Old town Los Angeles, just south of the high-rise financial district, is a seedy, run-down visage of what once was a thriving metropolis. Filled with drugs, prostitution, and vagrants, it represents a dark underbelly of the glamour of Hollywood. In the heart of all this mess is the Golden Eagle hotel, setting for Night at the Golden Eagle, by director Adam Rifkin.
The film presents a snapshot of the hotel and its inhabitants, looking into a night filled with murder and gluttony in the doldrums of a desolate world. Tommy (Donnie Montemarano) and Mick (Vinnie Argiro) are two life-long friends from Brooklyn, in their early sixties, who have made their way as crooks. Tommy has just been released from prison, and Mick has brought him back to the hotel, where he surprises his buddy with a story of how he has gone clean. No more crime, booze, or floozies for Mick, who has saved up enough dough for the both of them to get on a bus at 7 a.m. the next morning to head for a new start in Vegas. But a mischievous Tommy, anxious after seven years in the pen, gets into some trouble after being propositioned by the seductive Amber (Natasha Lyonne). Amber is a "whooore," as Tommy refers to her with his thick Brooklyn accent, and part of a small prostitution ring run by Rodan (Vinnie Jones) from within the building. After the encounter, Tommy finds that he has compromised Mick's plans for Vegas and must somehow avoid the twisted Rodan in order to make his escape.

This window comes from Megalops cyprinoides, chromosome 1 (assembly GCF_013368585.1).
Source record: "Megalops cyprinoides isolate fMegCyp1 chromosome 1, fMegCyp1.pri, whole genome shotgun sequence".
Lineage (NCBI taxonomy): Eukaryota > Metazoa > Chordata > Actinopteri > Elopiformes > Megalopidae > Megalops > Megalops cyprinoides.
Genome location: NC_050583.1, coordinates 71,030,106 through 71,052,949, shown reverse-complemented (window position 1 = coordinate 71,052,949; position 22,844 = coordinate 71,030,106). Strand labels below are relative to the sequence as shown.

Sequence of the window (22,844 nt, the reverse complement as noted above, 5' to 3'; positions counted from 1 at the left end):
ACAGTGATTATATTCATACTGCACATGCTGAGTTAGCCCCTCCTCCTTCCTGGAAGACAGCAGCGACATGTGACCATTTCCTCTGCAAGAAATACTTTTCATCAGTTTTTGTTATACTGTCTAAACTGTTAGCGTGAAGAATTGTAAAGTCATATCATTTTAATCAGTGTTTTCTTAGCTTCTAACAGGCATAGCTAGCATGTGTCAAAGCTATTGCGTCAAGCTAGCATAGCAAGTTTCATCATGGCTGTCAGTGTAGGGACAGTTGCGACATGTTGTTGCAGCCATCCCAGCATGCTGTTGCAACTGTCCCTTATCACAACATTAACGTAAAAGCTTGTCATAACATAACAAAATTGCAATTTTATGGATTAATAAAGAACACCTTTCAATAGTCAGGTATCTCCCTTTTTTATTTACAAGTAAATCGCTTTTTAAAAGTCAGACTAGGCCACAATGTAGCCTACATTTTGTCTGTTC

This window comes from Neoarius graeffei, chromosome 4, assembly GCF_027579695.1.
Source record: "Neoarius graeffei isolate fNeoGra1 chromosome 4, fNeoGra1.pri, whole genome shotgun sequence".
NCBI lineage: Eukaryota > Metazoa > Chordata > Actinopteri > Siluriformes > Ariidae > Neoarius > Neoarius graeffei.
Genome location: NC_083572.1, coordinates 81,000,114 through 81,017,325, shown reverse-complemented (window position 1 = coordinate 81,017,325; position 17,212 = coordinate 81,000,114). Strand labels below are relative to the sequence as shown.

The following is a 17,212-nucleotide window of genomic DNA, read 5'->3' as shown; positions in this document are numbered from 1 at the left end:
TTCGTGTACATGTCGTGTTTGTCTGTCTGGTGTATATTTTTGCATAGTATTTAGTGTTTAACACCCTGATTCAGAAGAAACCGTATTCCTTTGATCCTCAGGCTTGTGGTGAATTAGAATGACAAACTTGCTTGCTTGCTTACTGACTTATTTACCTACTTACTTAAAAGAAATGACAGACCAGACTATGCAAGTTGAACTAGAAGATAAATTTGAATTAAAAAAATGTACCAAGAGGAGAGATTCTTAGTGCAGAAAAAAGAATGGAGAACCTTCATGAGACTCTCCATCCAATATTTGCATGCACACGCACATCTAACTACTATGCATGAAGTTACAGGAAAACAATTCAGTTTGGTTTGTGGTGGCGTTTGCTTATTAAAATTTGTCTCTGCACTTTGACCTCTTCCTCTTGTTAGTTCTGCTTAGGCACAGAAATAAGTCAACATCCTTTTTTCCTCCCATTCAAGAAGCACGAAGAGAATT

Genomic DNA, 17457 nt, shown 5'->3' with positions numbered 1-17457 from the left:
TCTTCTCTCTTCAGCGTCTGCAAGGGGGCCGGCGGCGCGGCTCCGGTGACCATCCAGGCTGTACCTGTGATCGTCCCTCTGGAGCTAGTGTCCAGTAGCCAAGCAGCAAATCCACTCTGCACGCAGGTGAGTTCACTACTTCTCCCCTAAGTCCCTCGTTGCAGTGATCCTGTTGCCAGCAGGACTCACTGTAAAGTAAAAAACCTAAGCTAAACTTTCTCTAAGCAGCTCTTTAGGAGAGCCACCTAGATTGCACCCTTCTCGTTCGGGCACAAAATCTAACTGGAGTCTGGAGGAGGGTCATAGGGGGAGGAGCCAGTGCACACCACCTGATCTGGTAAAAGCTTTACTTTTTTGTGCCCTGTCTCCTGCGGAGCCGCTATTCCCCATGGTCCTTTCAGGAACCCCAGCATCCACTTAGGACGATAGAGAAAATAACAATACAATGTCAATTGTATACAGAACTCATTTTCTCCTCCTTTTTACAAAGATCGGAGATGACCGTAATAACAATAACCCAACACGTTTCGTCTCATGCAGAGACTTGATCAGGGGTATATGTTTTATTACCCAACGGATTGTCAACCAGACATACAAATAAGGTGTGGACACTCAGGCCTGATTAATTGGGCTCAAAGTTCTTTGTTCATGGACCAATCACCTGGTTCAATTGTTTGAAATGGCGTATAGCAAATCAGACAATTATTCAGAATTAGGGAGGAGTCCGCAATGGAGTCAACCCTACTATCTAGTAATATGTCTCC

Continue reading: Night At The Golden Eagle Review